Speculation in financial markets? Friedman was all for it. Speculation is only profitable to speculators insofar as their actions stabilise prices. Thus a system of floating exchange rates will actually benefit from speculation on currencies.

Conscription to fill the ranks during the United State's longest and most unpopular war? Friedman was dead against it. Pay volunteers to fill the ranks. He succeeded in having an enquiry appointed by President Nixon recommend an end to the draft. He later judged this to be his greatest policy triumph.

Legalised drugs? Fine. End Prohibition, and give people freedom to choose.

There was, evidently, something tearless about Friedman's vision of life. There seemed to be an obliviousness to tragedy. He never seemed, for example, to entertain the thought that addiction might constitute a tragedy.

Or, perhaps, he was not so much unseeing of misfortune, but confident that from bad some good can always be salvaged. To illustrate: he was always optimistic about his crusades against bad government policy. He never shared the pessimism of his closest colleague, George Stigler, who was just as convinced of the destructiveness of state regulation, but was without any hope that it could be reformed. Perhaps it was Friedman's optimism that led him to those ill-starred six days in Chile in 1975, when he met and "advised" Pinochet. Here seemed to be an opportunity to obtain good from the political convulsions and torments of that country. The feeling that it might actually be bad to obtain good from bad would be to him mysterious, or nonsensical.

The free market, too, is tearless. And Friedman's psychological profile in general was congruent with the free market. The free market is brash, impolitic, competitive, utilitarian, and innovative. Friedman was brash, impolitic, competitive, utilitarian, and innovative. Yet while the free market - like Friedman - is tearless, it should also be allowed that the market, like Friedman, is neither rancorous nor vengeful. For all his unvarnished speech and pungent judgements, Friedman seemed to be without enmity or resentment. He got "along well personally" with Joan Robinson. He found Andreas Papandreou - the (pre-PASOK) economist to be "very helpful". Gunnar Myrdal was "awfully charming and intelligent".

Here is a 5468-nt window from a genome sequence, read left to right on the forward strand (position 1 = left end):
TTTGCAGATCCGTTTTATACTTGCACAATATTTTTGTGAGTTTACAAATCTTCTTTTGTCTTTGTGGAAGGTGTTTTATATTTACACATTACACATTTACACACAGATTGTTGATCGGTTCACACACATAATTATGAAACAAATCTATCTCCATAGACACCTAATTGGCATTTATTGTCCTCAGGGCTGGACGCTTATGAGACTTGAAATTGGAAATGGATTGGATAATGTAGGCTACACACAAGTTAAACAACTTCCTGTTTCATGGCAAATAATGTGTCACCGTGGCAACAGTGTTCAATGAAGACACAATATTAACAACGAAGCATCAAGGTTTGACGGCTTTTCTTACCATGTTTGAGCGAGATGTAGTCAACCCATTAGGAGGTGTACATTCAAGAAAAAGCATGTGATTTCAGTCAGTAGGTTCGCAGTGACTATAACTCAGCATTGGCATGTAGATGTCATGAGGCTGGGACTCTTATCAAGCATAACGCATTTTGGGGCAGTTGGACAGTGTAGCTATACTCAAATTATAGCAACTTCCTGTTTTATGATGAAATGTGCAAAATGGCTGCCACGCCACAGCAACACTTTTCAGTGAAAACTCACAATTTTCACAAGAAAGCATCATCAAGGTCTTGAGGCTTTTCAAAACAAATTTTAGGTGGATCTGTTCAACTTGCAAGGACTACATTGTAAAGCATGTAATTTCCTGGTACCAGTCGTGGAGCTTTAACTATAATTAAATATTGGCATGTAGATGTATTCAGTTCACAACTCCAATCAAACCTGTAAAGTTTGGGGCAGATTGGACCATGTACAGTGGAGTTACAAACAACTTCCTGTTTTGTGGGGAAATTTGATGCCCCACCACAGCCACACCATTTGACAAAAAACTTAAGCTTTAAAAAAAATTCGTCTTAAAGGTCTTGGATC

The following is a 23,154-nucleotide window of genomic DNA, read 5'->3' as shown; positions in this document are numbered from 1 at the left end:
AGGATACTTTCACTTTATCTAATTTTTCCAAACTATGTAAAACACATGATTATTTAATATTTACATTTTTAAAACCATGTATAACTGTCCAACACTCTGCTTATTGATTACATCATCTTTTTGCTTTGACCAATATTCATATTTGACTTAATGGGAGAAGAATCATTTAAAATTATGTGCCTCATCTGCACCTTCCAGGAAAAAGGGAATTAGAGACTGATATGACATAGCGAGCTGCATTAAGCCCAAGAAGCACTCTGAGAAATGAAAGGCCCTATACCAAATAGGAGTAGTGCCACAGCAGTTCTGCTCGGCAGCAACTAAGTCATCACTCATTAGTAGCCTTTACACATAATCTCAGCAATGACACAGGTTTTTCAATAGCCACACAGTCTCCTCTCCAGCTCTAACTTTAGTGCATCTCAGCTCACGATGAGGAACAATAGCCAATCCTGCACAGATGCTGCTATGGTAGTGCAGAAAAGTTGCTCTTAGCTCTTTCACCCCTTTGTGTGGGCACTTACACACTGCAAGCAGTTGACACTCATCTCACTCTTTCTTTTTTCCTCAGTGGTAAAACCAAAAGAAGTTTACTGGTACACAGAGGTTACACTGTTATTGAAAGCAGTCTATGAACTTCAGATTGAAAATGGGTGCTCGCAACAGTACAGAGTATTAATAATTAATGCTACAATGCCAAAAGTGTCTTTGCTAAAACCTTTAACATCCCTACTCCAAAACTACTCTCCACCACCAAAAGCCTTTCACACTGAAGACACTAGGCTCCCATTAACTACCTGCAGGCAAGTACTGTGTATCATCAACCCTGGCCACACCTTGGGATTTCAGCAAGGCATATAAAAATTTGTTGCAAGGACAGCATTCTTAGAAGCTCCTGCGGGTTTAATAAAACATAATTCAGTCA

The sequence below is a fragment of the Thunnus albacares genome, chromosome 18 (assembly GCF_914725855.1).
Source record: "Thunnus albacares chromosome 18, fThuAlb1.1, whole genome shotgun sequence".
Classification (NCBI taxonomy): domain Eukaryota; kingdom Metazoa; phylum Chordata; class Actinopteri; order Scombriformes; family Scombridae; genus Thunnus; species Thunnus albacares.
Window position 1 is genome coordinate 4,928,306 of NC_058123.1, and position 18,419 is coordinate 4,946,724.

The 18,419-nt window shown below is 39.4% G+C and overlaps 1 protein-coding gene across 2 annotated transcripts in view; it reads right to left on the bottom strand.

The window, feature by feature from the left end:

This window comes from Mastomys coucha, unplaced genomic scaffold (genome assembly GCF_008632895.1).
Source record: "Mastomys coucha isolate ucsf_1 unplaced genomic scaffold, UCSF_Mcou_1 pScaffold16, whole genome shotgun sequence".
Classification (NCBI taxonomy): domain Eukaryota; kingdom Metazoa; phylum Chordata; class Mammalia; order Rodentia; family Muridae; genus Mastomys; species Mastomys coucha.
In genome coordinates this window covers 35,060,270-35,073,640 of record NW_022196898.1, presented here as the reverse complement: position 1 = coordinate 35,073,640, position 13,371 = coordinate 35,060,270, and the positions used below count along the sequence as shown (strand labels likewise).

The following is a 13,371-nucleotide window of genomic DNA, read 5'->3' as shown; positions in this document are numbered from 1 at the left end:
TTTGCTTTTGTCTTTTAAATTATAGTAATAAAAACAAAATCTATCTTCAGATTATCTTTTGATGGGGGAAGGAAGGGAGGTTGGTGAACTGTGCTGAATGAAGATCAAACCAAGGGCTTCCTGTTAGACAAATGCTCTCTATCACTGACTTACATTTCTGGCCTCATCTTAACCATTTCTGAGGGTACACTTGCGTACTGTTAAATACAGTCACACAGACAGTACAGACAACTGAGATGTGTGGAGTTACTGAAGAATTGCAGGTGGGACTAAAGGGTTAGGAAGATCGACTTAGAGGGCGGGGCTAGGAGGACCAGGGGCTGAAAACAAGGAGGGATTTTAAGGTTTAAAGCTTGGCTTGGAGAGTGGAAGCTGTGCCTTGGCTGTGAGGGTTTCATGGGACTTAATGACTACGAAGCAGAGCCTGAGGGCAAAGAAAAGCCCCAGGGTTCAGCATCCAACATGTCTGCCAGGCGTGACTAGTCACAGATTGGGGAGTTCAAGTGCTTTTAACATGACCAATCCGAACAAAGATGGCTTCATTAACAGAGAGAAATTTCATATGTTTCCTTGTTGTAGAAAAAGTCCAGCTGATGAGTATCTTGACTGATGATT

If Friedman's reaction to the news of his winning the Nobel Prize was unthankful - as Rose Friedman put it

No one would ever call my husband humble
- it still contrasts well to the obnoxious response of Gunnar Myrdal to the same news: to declare in indignation that he would return his own previously awarded Nobel Prize.

Obviously a tearless optimism can produce its own Willy Lomanesque tragedies. But Friedman from that was exempted by the clemency of fortune. Aged 49 Milton Friedman's father was felled by heart disease. At the age of 59 Milton Friedman was diagnosed with the just the same condition, and prescribed the same

well remembered nitroglycerine pills
that had failed to save his father. But bypass surgery had been recently developed, and vigorously marketed, despite its (then) alarming death rate. Friedman elected to have the procedure, survived, and lived another 35 years of his "lucky" life: feted and revered, skiing until age 83, commuting in his 90s in a "little sports car" the 50km from Stanford to San Francisco, giving incessant interviews (the most recent in September this year), his mind as sharp as ever until his last days.

Dr William Coleman is Reader in Economics at the Australian National University and the author of Economics and its Enemies: Two Centuries of Anti-Economics, (Palgrave Macmillan, 2002).